Expanding Medicaid: More Critical Than Ever for Older Floridians in the Time of Coronavirus
By Blanca Mesa and Miriam Harmatz
The COVID-19 pandemic has created fear among virtually all Floridians. And there's no group more justifiably afraid than low-income uninsured seniors. Seniors age 60 and up, who comprise over one-quarter of the state’s population, are particularly vulnerable to the virus, with more complications and higher death rates.
Things were already scary for these Floridians. Because we are one of only 14 states that has not expanded Medicaid under the Affordable Care Act, older uninsured Floridians not yet on Medicare have no way of affording healthcare.
Thomas Yarema’s story is illustrative of too many of Florida’s uninsured seniors. Like Thomas, few employees in our state’s tourism- and construction-based economy have healthcare benefits. Even those jobs that do offer healthcare benefits virtually never provide pension-based healthcare for individuals who lose their job, often because of an illness or injury they cannot afford to treat. COBRA and marketplace insurance are out of reach for low-income older individuals. Thus, in a state that refuses billions of dollars in federal funding per year to cover low-income uninsured adults under age 65, Floridians like Thomas must cobble together the limited treatment available for their ailments through community clinics. They try to hang on, hoping they don't get a potentially terminal illness before they turn 65, and qualify for Medicare. It would seem that Florida and the other 13 non-expansion states may be the only places on the planet where people who are already “older” want to age faster.
Mr. Yarema worked a series of hard labor jobs, from construction to managing warehouses, all his life. A self-described “workaholic,” he was devastated when he lost his job as a photographer, which required standing 12-14 hours a day, after his ankle gave out. He had no health insurance and had gone many years without annual check-ups. By the time he got help at a community health clinic, he suffered from untreated high blood pressure, thyroid disease and a host of other ailments. While some of his health conditions have been addressed, the issue with his ankle is unresolved. He remains unable to return to work, and fears he will lose the ability to walk in the future unless he gets appropriate care.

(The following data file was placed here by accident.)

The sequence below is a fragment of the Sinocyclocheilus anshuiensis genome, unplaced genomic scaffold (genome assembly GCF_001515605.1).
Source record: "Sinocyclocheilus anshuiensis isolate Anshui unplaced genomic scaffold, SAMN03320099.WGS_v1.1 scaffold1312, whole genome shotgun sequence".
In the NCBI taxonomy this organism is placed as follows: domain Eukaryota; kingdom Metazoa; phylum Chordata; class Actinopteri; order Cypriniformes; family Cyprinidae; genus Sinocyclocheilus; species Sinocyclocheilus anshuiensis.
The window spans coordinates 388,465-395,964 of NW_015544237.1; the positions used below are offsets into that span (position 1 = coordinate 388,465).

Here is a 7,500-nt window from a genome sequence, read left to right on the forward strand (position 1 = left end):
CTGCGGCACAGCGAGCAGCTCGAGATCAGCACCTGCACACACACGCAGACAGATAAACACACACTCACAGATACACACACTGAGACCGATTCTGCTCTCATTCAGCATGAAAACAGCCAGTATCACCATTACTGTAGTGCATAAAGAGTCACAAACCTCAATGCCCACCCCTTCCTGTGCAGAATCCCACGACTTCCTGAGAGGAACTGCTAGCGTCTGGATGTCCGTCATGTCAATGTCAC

Having Medicaid would enable Thomas to get the surgery and treatment he needs to return to good health and return to work. Unfortunately, he has been forced to take early retirement at 62 just to get enough income from Social Security to pay for housing and food. As a result, he and his disabled wife will be spending their ”golden retirement years” living barely above the poverty level with less than $1200 per month. Now, he also has to worry about the fact that both he and his wife are at higher risk of complications and death if they were to contract COVID-19. And he faces this fear with no insurance or any way of paying for medical bills.
Like Thomas, tens of thousands of older Floridians have spent a lifetime of hard work in physically demanding jobs, including construction, landscaping, house cleaning, child care, home health care, and waitressing. And, because they have lacked healthcare coverage for years, many of these low-income, older Floridians suffer from ailments such as heart disease, diabetes, high blood pressure, and orthopedic issues that have left them unable to work or limited to part-time positions at low hourly wages.
Older Floridians who are uninsured and unemployed want to work! But they can’t get back to work without first getting needed health care. Medicaid expansion would enable roughly 150,000 hard-working older Floridians to not only get the treatment they may need for COVID-19, but also to address the underlying health conditions that put them at higher risk for complications and death from the virus in the first place.
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